New Rules Regarding Emergency Broadcasts Messaging on the Way

by chris on April 3, 2014

crtc_logoIn late February (2014) the CRTC asked for public comment on proposed amendments to various regulations including possible provisions requiring the mandatory distribution of emergency alert messages. This was done via CRTC notice 2014-85. Originally, broadcasters were given until 31 March to file comments, but this was extended until 17 April, perhaps because of the importance of this matter.

The CRTC seemS to be of the view that this should all be in place for both Television and Radio by 31 December 2014 which, frankly, might be asking a little much, given the equipment has to be ordered, installed, tested and operational. This equipment is designed to broadcast emergency warnings (using a computer generated text to speech type voice) to listeners in case of a major disaster occurring within your broadcast area. It will also be used to broadcast Amber Alerts or major weather alerts and Pelmorex is the organisation that will actually distribute the messages when they are issued by the appropriate local authority.

If you had your license renewed over the past year or so, chances are you may have received a surprise intervention from the Office of the Fire Marshall in regards to the participation of each commercial radio station in the National Public Alerting System (NPAS).

The Ontario Association of Broadcasters (OAB) took quick action and held an information day on this matter. It was held at the swanky offices of Pelmorex on Thursday, March 27th.  The people from the Fire Marshall’s office were there as well as two different vendors who spoke about their equipment and in once case were able to show an example of an emergency message and how it would sound on the air. Most broadcasters came away with some very good information and a much better idea of how the NAAD system will work. While it may be a little complex to implement for radio, it looks like it could be a major nightmare for television operators.

The good news is that very few major alerts have been issued in the past few years. For example, in Ontario in the past six years there have been only two and they were both limited to a specific geographic areas in Ontario. One was a chemical spill near Coburg and the other was the closure of the 402 because of a major snow storm. While it looks like the process will be smooth once the Provincial Authority decides to issue a warning, the question remains how quickly the local authorities will act in contacting the Provincial authority. In the case in Coburg and another in Godderich when a Tornado went though the area, the local radio stations were well ahead of the authorities in warning their listeners of a potential issue. They key is to find out who the Community Emergency Management Coordinator is in your area and ensure you have a strong working relationship with that individual. They are the authority who are charged with contacting the Provincial Authorities in case of an emergency.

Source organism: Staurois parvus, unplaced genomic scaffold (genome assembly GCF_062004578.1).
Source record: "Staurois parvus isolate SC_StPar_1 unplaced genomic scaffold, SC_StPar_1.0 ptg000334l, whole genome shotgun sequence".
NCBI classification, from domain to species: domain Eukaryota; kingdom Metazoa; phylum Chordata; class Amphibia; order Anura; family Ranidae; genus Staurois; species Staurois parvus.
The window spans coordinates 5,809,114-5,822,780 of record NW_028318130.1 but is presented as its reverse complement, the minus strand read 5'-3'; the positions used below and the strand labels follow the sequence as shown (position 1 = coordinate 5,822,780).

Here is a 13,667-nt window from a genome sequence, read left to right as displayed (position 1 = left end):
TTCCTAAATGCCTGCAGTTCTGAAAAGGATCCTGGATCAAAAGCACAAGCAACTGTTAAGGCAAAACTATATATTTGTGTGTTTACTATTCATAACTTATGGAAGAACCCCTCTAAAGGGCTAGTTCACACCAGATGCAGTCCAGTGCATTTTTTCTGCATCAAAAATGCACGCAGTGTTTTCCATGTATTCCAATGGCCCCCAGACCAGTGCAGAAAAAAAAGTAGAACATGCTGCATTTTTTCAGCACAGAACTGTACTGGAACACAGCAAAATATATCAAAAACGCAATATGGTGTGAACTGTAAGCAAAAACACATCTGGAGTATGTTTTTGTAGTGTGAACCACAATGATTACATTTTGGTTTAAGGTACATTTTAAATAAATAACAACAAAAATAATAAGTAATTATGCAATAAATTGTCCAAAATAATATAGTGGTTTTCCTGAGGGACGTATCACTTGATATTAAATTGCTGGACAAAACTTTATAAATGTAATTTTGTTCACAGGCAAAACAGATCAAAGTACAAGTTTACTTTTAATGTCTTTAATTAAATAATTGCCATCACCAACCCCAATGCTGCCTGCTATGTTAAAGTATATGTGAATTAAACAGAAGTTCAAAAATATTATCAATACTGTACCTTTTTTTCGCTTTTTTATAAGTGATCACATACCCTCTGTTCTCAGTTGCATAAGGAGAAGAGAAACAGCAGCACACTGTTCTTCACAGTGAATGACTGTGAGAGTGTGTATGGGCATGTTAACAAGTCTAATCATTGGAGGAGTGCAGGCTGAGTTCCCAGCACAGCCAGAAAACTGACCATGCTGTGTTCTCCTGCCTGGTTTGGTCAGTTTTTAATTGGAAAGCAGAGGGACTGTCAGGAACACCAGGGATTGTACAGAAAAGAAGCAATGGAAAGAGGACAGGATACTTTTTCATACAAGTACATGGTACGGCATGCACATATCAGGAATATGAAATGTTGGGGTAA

Most broadcasters I have spoken to recognize the importance of a national emergency alert system and our own vital role in delivering alerts to Canadians. It has been demonstrated over many years that local radio newsrooms have provided exceptional levels of public service.  Indeed, due to our ability to provide local content and live interaction with listeners, local radio and television can provide, in many cases, a superior service to the National Alert Aggregation & Dissemination System (NAAD).

When it comes to radio, most broadcasters have staff in the newsroom or on the air for many hours of the day and can spring into action at a moment notice. They provide a great local service and should only need to use the use the Emergency Alert Messaging system during unattended hours. I think it will be important to encourage the CRTC to write the rules in such a way that an important live, local message not be interrupted by a networked NAAD message. Ideally, NAAD should only have to be implemented during unattended periods of operation.

 I hope broadcasters will take the time to write to the CRTC and voice their opinions on this matter on or before 17 April when the public comment process closes. If you want to know more about the equipment you may need, please call our office and we’ll be happy to put you in touch with the equipment distributers.

 

 

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